U.S. Senate Republican candidate Chris McDaniel speaks to media after speaking during the Neshoba County Fair in Philadelphia, Miss. Thursday, August 2, 2018.

A U.S. Senate debate jointly hosted by Millsaps College and Mississippi Public Broadcasting will be held – with or without incumbent interim U.S. Sen. Cindy Hyde-Smith.

Candidates Chris McDaniel, a Republican, and Mike Espy, a Democrat, have agreed to participate in the Oct. 4 debate at Millsaps, according to a news release from the debate partners. Lesser-known candidate, Tobey Bartee, a Gautier Democrat, also will participate.

But Sen. Hyde-Smith has consistently avoided committing. Last week at a campaign event in Ridgeland, Sen. Hyde-Smith said the slim Republican majority in the Senate made her concerned about missing votes.

“We have to see how the scheduling works out, and if it works out. But we’re extremely busy, and with the margin, you know that’s a big reason you cannot miss a vote,” Hyde-Smith said. “We have just enough votes to get things passed and no one can afford to be absent from that.”

This week, Melissa Scallan, a spokesperson for Hyde-Smith, elaborated, saying the senator would be open to debating if her schedule allows, “Sen. Hyde-Smith has been invited to two debates – one on Oct. 4 and one on Oct. 23. She will be in session in D.C. both of those dates, and we have told that to the organizers who invited her. She is not going to miss votes in order to participate in a debate.”

U.S. Senate candidate Mike Espy speaks to the media after giving his political speech during the Neshoba County Fair in Philadelphia, Miss. Thursday, August 2, 2018.

The debate is slated to start at 7 p.m. in the Recital Hall of the Gertrude C. Ford Academic Complex at Millsaps, a private school located in Jackson. The debate is open to the public on a first-come basis. The doors will open at 6:15 p.m., and the debate will be broadcast live statewide on Mississippi Public Broadcasting Television and on MPB Think Radio.

The news release gave Hyde-Smith “an open invitation” to participate in the debate.

Republican Hyde-Smith was appointed to the U.S. Senate post by Gov. Phil Bryant after long-time incumbent Thad Cochran resigned in March for health reasons.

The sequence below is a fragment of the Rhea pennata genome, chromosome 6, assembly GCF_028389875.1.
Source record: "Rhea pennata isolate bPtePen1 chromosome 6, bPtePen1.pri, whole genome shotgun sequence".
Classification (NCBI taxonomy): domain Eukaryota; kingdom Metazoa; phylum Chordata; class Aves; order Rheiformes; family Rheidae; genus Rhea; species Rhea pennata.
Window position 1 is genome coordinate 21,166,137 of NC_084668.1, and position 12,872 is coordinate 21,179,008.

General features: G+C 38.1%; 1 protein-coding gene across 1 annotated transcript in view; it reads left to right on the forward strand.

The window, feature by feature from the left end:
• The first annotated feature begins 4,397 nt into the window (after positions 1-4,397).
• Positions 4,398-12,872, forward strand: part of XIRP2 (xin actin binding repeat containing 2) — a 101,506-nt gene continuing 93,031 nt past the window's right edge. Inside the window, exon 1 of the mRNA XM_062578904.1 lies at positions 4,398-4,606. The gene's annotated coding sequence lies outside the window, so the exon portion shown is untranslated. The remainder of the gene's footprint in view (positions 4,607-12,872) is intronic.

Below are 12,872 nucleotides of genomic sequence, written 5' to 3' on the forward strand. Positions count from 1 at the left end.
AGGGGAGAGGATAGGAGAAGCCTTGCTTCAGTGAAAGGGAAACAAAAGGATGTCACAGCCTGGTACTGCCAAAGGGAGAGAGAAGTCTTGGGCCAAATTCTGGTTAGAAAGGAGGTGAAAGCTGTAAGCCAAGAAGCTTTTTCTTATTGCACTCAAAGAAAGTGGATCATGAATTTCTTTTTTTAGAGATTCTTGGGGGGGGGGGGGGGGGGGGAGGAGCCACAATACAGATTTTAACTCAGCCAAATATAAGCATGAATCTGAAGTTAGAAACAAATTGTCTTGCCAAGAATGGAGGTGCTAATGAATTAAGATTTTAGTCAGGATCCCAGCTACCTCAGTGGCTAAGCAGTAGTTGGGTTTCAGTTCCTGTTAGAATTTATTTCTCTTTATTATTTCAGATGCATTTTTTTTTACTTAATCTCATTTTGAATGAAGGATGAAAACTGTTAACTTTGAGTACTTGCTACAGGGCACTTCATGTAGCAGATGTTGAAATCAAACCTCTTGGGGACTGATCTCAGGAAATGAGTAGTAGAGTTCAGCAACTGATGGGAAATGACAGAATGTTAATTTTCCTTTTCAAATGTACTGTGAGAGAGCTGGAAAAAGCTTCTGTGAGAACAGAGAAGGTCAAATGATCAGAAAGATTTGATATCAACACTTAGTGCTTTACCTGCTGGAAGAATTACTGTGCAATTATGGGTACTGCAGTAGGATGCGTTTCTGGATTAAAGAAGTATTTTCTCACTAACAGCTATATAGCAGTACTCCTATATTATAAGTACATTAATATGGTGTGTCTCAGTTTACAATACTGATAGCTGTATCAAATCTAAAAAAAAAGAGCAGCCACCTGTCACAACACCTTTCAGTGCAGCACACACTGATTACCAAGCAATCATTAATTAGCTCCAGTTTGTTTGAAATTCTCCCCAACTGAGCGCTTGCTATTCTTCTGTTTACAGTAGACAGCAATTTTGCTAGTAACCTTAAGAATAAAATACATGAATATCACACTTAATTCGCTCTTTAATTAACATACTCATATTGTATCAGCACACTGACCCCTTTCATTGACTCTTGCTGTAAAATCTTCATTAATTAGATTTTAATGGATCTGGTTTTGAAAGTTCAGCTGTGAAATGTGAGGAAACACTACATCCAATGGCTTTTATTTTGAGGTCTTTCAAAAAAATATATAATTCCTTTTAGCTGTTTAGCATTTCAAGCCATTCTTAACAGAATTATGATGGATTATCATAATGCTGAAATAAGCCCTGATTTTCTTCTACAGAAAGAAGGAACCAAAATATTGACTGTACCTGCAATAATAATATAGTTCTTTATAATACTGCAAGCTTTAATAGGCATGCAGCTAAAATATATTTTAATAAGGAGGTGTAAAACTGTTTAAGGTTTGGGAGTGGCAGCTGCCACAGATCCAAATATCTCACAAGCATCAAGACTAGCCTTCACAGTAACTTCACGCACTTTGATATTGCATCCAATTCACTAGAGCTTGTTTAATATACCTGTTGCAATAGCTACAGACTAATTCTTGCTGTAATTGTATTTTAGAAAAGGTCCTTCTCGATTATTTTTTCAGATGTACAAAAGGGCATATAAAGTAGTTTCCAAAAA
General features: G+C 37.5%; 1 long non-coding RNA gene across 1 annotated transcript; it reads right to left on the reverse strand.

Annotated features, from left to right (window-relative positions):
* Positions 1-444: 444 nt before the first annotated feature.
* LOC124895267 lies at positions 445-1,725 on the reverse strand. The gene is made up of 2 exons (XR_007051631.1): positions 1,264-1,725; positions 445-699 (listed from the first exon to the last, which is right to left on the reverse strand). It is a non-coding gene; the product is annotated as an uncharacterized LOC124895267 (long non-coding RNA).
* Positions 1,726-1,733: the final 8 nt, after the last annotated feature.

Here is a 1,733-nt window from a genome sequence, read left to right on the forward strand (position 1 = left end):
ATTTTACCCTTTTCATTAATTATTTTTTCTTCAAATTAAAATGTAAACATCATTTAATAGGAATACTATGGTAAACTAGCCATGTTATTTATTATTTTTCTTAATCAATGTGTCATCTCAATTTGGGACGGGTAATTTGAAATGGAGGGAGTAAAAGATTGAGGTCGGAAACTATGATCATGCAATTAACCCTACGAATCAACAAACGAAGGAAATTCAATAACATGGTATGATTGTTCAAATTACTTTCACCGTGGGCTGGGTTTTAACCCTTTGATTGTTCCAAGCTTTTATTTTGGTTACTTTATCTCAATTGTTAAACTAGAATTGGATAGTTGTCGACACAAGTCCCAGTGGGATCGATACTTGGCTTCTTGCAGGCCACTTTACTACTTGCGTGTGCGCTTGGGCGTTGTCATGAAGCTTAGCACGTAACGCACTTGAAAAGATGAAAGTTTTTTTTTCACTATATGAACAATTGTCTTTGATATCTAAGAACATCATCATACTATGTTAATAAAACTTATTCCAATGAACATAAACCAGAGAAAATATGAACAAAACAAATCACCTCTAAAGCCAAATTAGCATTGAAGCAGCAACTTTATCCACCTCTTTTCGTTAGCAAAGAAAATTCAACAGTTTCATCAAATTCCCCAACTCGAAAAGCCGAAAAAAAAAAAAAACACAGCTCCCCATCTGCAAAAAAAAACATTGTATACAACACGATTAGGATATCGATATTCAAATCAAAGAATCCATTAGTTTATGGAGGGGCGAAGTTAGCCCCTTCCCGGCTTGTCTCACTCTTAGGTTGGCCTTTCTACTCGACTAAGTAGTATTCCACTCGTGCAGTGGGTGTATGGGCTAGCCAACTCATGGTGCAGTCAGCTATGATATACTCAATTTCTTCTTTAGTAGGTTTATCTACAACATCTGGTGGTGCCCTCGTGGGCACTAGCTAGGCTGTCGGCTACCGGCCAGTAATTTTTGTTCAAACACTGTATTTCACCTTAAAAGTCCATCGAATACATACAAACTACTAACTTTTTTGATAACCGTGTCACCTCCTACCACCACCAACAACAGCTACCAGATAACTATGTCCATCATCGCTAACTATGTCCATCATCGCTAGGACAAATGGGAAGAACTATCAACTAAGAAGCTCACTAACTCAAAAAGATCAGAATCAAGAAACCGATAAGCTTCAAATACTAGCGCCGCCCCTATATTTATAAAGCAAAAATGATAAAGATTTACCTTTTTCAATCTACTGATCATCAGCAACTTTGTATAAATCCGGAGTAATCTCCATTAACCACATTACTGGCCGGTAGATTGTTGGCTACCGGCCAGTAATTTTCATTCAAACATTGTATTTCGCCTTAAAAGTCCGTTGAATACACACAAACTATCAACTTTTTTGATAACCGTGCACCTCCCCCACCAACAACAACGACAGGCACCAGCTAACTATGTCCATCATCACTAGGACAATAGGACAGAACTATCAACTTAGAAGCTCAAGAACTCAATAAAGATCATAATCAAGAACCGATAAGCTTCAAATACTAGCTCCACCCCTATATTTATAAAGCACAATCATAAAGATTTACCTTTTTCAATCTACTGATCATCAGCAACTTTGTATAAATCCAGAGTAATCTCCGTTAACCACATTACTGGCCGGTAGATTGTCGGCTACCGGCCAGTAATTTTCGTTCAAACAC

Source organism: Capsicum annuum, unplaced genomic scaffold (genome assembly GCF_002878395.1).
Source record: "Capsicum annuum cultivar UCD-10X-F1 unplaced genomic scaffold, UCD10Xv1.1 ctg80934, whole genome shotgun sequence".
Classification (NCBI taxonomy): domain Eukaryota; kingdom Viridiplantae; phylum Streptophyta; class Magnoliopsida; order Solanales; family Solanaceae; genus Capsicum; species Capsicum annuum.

Hyde-Smith, the former state commissioner of agriculture and commerce; state Sen. McDaniel of Ellisville; former U.S. Rep. Espy, who also served as secretary of agriculture in the Clinton administration; and Bartee, a former Navy intelligence officer; will vie in a Nov. 6 special election. If no candidate garners a majority, a runoff between the top two vote-getters will be held two weeks later.

“This is an important election for the state and the country, and Millsaps College is proud to work with Mississippi Public Broadcasting to bring these candidates together to discuss their positions on crucial issues,” said Millsaps President Robert W. Pearigen. “Millsaps prides itself on being a public square for important conversations on social, economic, cultural, and political topics, and we look forward to hosting the candidates next month.”

Ronnie Agnew, executive director of Mississippi Public Broadcasting, said, “Live debates are a unique opportunity to hear candidates address the crucial issues that matter to all of us. “We are excited to partner with Millsaps College to broadcast this important debate on our statewide television and radio networks. This debate will help all Mississippians make a better informed decision when they go to the polls to vote.”

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Bobby Harrison, Mississippi Today’s senior capitol reporter, covers politics, government and the Mississippi State Legislature. He also writes a weekly news analysis which is co-published in newspapers statewide. A native of Laurel, Bobby joined our team June 2018 after working for the North Mississippi Daily Journal in Tupelo since 1984. He is president of the Mississippi Capitol Press Corps Association and works with the Mississippi State University Stennis Institute to organize press luncheons. Bobby has a bachelor's in American Studies from the University of Southern Mississippi and has received multiple awards from the Mississippi Press Association, including the Bill Minor Best Investigative/In-depth Reporting and Best Commentary Column.